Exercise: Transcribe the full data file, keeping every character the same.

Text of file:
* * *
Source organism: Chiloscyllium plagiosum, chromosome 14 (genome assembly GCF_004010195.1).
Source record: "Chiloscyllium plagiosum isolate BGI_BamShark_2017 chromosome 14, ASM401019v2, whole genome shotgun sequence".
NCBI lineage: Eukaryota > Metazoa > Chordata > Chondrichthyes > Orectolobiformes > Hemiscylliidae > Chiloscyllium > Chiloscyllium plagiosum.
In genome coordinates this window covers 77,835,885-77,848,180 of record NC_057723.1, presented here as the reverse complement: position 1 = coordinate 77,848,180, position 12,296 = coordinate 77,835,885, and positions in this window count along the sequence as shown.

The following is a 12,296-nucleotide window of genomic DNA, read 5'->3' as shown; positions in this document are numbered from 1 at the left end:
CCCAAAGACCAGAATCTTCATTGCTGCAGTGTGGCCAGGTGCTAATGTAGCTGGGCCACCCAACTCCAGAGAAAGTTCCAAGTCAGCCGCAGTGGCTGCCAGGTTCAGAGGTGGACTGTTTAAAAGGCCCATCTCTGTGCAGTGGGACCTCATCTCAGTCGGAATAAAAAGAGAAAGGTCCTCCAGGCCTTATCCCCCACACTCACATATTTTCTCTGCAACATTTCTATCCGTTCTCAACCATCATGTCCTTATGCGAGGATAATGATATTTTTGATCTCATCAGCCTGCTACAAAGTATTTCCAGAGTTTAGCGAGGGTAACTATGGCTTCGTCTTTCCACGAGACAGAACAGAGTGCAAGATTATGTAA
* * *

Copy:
Source organism: Chiloscyllium plagiosum, chromosome 14 (genome assembly GCF_004010195.1).
Source record: "Chiloscyllium plagiosum isolate BGI_BamShark_2017 chromosome 14, ASM401019v2, whole genome shotgun sequence".
NCBI lineage: Eukaryota > Metazoa > Chordata > Chondrichthyes > Orectolobiformes > Hemiscylliidae > Chiloscyllium > Chiloscyllium plagiosum.
In genome coordinates this window covers 77,835,885-77,848,180 of record NC_057723.1, presented here as the reverse complement: position 1 = coordinate 77,848,180, position 12,296 = coordinate 77,835,885, and positions in this window count along the sequence as shown.

The following is a 12,296-nucleotide window of genomic DNA, read 5'->3' as shown; positions in this document are numbered from 1 at the left end:
CCCAAAGACCAGAATCTTCATTGCTGCAGTGTGGCCAGGTGCTAATGTAGCTGGGCCACCCAACTCCAGAGAAAGTTCCAAGTCAGCCGCAGTGGCTGCCAGGTTCAGAGGTGGACTGTTTAAAAGGCCCATCTCTGTGCAGTGGGACCTCATCTCAGTCGGAATAAAAAGAGAAAGGTCCTCCAGGCCTTATCCCCCACACTCACATATTTTCTCTGCAACATTTCTATCCGTTCTCAACCATCATGTCCTTATGCGAGGATAATGATATTTTTGATCTCATCAGCCTGCTACAAAGTATTTCCAGAGTTTAGCGAGGGTAACTATGGCTTCGTCTTTCCACGAGACAGAACAGAGTGCAAGATTATGTAA